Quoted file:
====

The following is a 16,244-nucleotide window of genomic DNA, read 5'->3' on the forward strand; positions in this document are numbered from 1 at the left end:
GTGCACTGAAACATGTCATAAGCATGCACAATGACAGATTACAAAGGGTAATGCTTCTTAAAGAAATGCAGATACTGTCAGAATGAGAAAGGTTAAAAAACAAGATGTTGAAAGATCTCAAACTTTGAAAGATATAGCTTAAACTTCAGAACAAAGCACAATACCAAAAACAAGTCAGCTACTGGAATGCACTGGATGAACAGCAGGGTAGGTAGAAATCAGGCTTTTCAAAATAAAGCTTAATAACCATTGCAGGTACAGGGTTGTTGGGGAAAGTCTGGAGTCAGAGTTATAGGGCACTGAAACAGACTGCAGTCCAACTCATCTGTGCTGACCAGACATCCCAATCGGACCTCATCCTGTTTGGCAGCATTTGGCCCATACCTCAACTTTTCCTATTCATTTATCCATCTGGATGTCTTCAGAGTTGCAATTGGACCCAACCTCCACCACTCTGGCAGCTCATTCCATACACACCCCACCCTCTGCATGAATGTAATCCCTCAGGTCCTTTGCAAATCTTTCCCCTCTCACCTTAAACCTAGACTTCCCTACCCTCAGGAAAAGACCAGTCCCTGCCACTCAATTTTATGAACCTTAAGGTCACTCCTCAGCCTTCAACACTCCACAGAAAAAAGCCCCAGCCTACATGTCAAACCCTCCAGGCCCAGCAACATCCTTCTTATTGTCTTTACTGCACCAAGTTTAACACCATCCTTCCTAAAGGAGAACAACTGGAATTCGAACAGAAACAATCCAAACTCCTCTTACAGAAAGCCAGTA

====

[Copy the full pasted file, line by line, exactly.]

The following is a 16,244-nucleotide window of genomic DNA, read 5'->3' on the forward strand; positions in this document are numbered from 1 at the left end:
GTGCACTGAAACATGTCATAAGCATGCACAATGACAGATTACAAAGGGTAATGCTTCTTAAAGAAATGCAGATACTGTCAGAATGAGAAAGGTTAAAAAACAAGATGTTGAAAGATCTCAAACTTTGAAAGATATAGCTTAAACTTCAGAACAAAGCACAATACCAAAAACAAGTCAGCTACTGGAATGCACTGGATGAACAGCAGGGTAGGTAGAAATCAGGCTTTTCAAAATAAAGCTTAATAACCATTGCAGGTACAGGGTTGTTGGGGAAAGTCTGGAGTCAGAGTTATAGGGCACTGAAACAGACTGCAGTCCAACTCATCTGTGCTGACCAGACATCCCAATCGGACCTCATCCTGTTTGGCAGCATTTGGCCCATACCTCAACTTTTCCTATTCATTTATCCATCTGGATGTCTTCAGAGTTGCAATTGGACCCAACCTCCACCACTCTGGCAGCTCATTCCATACACACCCCACCCTCTGCATGAATGTAATCCCTCAGGTCCTTTGCAAATCTTTCCCCTCTCACCTTAAACCTAGACTTCCCTACCCTCAGGAAAAGACCAGTCCCTGCCACTCAATTTTATGAACCTTAAGGTCACTCCTCAGCCTTCAACACTCCACAGAAAAAAGCCCCAGCCTACATGTCAAACCCTCCAGGCCCAGCAACATCCTTCTTATTGTCTTTACTGCACCAAGTTTAACACCATCCTTCCTAAAGGAGAACAACTGGAATTCGAACAGAAACAATCCAAACTCCTCTTACAGAAAGCCAGTA